ITV News speaks to the British men and women shortlisted for a mission to establish a human colony on Mars.
India has successfully launched a controversial space rocket which it hopes to use to reach Mars.
Mars has been identified as the "best bet" for human life when soaring temperatures on Earth make it inhabitable.
The Mars Curiosity Rover has tweeted an image of the twilight sky and Martian horizon which includes Earth as the brightest point of light in the night sky.
Earth sits left of centre in the picture, with moon is just below.
The view was captured about 80 minutes after sunset on the 529th Martian day, or sol, of the rover's work on Mars (31st January 2014). The image has been processed to remove effects of cosmic rays.
A human observer with normal vision, if standing on Mars, could easily see Earth and the moon as two distinct, bright "evening stars."
A mission to put humans on Mars has whittled a list of 200,000 applicants down to 1,058 candidates who will now be tested to come up with a final list of 24 would-be Mars-dwellers.
Mars One was set up in 2011 by two Dutch men with the goal of establishing permanent human life on Mars by 2025.
The thousand candidates who got through to the first round come from all over the world. Some 36 Britons have made the list, along with 297 Americans, 75 Canadians and 62 Indians.
Of the total, 813 are currently employed, 164 are in education and 81 are unemployed.
They must now undergo rigorous tests, including simulations of life on Mars and coping with isolation, co-founder Bas Lansdorp said.
NASA has launched a rocket set for Mars to study the red planet's atmosphere.
The Maven spacecraft is due to reach Mars next Autumn following a journey of more than 440 million miles.
Scientists want to unravel the mystery of the planet's drastic radical climate change, with Mars being warm and wet in its first billion years to cold and dry today.
The mission, which has cost $671 million (£417m), is NASA's 21st to the red planet since the 1960s but it is the first dedicated to studying the Martian upper atmosphere.
India's successful launch of an unmanned satellite to Mars will be a big boost for morale for the South Asian country, one of India's leading lunar scientists told the BBC.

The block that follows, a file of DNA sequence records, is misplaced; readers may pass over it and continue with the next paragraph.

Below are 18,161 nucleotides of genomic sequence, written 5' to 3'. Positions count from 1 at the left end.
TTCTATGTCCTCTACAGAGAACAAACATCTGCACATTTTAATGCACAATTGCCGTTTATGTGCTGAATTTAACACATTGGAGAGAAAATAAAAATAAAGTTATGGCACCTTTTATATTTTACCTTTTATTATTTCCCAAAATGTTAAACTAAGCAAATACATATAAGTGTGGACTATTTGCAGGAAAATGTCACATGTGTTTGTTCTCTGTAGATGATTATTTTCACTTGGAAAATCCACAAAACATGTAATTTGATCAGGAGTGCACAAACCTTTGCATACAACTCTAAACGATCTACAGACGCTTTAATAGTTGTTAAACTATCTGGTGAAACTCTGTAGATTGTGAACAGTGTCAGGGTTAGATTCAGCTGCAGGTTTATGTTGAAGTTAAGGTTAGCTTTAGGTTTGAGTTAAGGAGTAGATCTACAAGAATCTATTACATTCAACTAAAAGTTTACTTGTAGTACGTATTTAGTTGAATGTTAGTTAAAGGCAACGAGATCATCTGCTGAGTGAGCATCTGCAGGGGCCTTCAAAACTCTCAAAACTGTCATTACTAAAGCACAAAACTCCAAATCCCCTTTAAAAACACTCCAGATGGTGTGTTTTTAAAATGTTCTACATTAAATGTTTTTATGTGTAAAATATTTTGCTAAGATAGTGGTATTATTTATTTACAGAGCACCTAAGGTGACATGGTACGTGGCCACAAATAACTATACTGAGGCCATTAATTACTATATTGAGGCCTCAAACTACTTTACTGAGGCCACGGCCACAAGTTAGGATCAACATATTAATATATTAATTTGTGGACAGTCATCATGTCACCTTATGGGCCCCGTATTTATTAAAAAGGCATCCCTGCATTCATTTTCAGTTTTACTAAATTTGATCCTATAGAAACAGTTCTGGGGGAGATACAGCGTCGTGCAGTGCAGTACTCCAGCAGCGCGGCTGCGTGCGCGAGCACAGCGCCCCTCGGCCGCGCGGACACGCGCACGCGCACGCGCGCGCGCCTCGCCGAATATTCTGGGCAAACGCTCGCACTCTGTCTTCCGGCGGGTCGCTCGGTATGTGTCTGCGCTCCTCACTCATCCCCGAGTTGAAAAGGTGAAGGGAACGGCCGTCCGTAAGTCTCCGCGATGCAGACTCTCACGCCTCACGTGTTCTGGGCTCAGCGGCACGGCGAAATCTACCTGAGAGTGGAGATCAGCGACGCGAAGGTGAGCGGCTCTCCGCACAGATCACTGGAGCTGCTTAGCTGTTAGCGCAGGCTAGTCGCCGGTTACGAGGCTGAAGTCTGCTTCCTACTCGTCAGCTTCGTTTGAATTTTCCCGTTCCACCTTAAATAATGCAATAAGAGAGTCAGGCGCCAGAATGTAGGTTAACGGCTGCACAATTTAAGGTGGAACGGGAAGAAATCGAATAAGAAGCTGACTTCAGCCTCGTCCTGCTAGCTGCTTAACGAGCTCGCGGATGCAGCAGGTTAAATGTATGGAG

As the mission blasted off from Chennai, in the east of the world's second most populous country, SK Shivakumar, director of the Indian Space Research Organisation (ISRO) in Bangalore said:
"National pride is important. If the Mars mission succeeds, it will be a big morale booster for India. We are not in a space race."
India has successfully launches its first rocket to Mars, aiming to put a satellite in orbit around the planet at a lower cost than previous missions, thus potentially positioning the nation as a budget player in the global space race.
The mission is considerably cheaper than previous missions by the United States, Europe and Russia. Costing 4.5 billion rupees - (or approximately just £45.7 million) it is a fraction of the cost of an average NASA satellite mission.
However the mission has attracted criticism due to the high levels of poverty, malnutrition and power shortages suffered by millions across the country.
The UK currently gives India £280 million a year in financial aid, but this will end in 2015.
India's space agency has launched it first mission to Mars from the Satish Dhawan Space Centre in Sirharikota, near Chennai.
India's space agency to is counting down to launch its first ever rocket to Mars this morning.
Indian Space Research Organisation (ISRO) scientists have said the mission is primarily aimed at testing the best technologies to fly and orbit and communicate from the Red Planet.
If the mission is successful, and the satellite orbits the Red Planet, India's space agency will become the fourth in the world, after the US, Russia and Europe, to undertake a successful Mars mission.
The 56-hour countdown to launch started on Sunday.
Today's mission follows India's successful 2008-2009 Chandrayaan-1 moon probe, which discovered water molecules in the lunar soil.